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Monday, September 8, 2014

Pull Spring Servo linkage for DLG type glider rudder

My Gambler discus launched glider had a rattling rudder pushrod in the carbon boom. Also, it didn't move that smoothly. So, I decided to convert it to a pull-spring rudder. The first thing was to cut the old pushrod at the pod end, and tack some strong thread on it with CA glue. Pulling the pushrod out from the tail end allowed me to thread string through the boom with no fuss at all. I'm using BCY archery serving, which seems really strong, light and abrasion resistant. This is the thread emerging from the end and you can see where I tacked it to the old pushrod. 
The spring is simply really thin wire, sorry not sure the diameter, bent into a U shape with one leg off at an angle. (The torque is determined by the length of the spring and the thickness of the wire. I just guessed). So when you place the U on a table, one of the legs is flat to the table and the other one sticks up. I then carefully pushed each leg into the rudder near the horn and boom exit. Now, three things are important here. First, it's crucial to have the rudder horn on the other side of the plane from the throwing peg. That was already the case for me, so all good. Second, you need to think carefully about which orientation the spring goes, so that the servo and string are pulling in the right direction. Third, you should really have the bevelled edges of the rudder and fin exposed in order to push the spring legs in. However, the bevel side was on the other side, and I didn't want to remove the strong 3M Blenderm hinge tape. So, I went for it as it was. Here I've pushed one leg in, and am pushing the other in, feeding a drop of CA in as I push:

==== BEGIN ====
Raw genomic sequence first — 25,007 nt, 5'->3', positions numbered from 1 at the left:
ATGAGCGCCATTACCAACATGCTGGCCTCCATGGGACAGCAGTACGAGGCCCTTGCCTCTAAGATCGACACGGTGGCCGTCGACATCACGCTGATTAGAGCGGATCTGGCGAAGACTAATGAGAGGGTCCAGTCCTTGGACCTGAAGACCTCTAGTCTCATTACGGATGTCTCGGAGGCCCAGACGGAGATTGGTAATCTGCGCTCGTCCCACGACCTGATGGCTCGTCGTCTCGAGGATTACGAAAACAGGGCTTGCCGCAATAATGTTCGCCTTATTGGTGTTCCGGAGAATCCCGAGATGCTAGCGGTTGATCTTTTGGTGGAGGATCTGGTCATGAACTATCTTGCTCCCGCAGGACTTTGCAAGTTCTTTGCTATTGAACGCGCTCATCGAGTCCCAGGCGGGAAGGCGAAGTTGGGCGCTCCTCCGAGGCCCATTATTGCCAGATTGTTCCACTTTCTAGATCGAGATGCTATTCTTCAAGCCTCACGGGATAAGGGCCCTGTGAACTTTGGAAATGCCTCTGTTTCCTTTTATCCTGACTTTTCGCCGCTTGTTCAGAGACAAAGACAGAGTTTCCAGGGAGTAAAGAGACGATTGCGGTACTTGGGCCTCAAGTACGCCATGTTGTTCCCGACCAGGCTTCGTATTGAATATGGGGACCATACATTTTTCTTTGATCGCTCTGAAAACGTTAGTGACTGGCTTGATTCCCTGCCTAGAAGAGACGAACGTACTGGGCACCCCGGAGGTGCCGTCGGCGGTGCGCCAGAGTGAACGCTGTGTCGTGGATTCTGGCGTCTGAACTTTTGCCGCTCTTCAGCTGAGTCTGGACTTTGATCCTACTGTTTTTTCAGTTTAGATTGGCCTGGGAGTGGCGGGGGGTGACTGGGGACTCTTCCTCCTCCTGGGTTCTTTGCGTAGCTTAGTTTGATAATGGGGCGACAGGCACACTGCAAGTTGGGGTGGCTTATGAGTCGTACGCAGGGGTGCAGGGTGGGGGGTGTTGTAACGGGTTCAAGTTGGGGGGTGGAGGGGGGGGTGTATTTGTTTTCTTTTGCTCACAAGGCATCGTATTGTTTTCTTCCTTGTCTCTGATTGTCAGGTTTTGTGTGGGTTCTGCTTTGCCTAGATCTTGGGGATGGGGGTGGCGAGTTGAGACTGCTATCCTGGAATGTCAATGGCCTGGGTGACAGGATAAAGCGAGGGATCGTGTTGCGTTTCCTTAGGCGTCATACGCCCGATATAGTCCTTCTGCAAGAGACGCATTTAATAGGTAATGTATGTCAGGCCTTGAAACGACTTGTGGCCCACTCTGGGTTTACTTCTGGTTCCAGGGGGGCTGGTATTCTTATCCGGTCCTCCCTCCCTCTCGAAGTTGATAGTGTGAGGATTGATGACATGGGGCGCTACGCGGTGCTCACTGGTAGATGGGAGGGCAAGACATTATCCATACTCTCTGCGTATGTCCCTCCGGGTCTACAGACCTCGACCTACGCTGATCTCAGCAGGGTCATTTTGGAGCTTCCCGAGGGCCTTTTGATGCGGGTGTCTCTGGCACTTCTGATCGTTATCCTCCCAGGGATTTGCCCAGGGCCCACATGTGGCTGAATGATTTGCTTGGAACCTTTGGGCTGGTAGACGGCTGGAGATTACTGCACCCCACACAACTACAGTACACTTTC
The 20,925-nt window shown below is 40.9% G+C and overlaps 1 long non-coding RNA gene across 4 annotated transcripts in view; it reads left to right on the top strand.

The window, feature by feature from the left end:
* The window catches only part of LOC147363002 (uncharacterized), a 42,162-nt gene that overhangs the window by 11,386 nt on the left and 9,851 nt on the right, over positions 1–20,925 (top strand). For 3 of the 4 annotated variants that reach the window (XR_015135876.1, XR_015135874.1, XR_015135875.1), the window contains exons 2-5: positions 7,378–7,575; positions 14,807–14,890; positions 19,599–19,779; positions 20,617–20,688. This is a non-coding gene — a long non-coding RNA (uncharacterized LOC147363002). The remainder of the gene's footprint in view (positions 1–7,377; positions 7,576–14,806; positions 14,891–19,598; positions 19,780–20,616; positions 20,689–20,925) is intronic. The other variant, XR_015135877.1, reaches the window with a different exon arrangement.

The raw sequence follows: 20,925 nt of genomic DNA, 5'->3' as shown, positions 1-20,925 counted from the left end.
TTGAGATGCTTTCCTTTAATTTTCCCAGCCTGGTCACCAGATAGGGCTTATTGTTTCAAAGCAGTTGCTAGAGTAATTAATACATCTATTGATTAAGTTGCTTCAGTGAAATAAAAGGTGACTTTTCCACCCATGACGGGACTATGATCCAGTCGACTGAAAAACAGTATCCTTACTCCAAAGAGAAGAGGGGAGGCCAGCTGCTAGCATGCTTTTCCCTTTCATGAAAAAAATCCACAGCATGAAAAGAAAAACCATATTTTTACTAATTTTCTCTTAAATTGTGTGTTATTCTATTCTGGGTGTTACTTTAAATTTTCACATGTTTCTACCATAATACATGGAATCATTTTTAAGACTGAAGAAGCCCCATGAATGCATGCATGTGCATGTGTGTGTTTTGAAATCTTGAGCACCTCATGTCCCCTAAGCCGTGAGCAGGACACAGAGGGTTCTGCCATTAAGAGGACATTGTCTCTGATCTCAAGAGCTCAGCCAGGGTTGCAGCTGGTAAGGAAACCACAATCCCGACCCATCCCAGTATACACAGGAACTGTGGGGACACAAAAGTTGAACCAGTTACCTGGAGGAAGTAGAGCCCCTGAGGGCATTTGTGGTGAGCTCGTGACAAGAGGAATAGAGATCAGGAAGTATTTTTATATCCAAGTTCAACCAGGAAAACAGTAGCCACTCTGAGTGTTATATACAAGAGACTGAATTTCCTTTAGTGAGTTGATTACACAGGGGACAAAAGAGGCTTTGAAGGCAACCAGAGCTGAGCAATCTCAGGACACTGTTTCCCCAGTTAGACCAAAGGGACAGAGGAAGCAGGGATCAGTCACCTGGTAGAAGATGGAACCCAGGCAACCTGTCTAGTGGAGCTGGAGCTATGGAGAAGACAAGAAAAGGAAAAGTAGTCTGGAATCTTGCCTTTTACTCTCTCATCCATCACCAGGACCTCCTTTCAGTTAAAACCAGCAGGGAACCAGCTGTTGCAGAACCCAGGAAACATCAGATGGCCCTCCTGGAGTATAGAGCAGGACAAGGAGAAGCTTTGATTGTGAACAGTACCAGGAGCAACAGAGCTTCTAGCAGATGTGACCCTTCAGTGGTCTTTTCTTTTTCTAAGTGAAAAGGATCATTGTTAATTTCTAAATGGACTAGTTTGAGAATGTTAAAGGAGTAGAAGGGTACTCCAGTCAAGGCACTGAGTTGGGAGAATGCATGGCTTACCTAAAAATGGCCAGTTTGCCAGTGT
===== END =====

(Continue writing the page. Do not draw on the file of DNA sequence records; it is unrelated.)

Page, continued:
This is it pushed home. So to recap, one leg into the fin, the other into the rudder. 
Then tie off the string to the horn, a little drop of CA to secure the knot and I put a small piece of cloth tape over the spring - probably not really necessary:
Same thing at the other end. I kept a bit of wire leading to the servo, in order to have some adjustment for finding throw centre. 
It works really well. Much smoother and a tad daresay lighter than the pushrod arrangement. And happily, the rattle of the rods in the boom has gone! No issues (e.g. buzzing) due to the servo arm being under tension. That must mean I got the spring tension about right. So far, it's been very reliable. 

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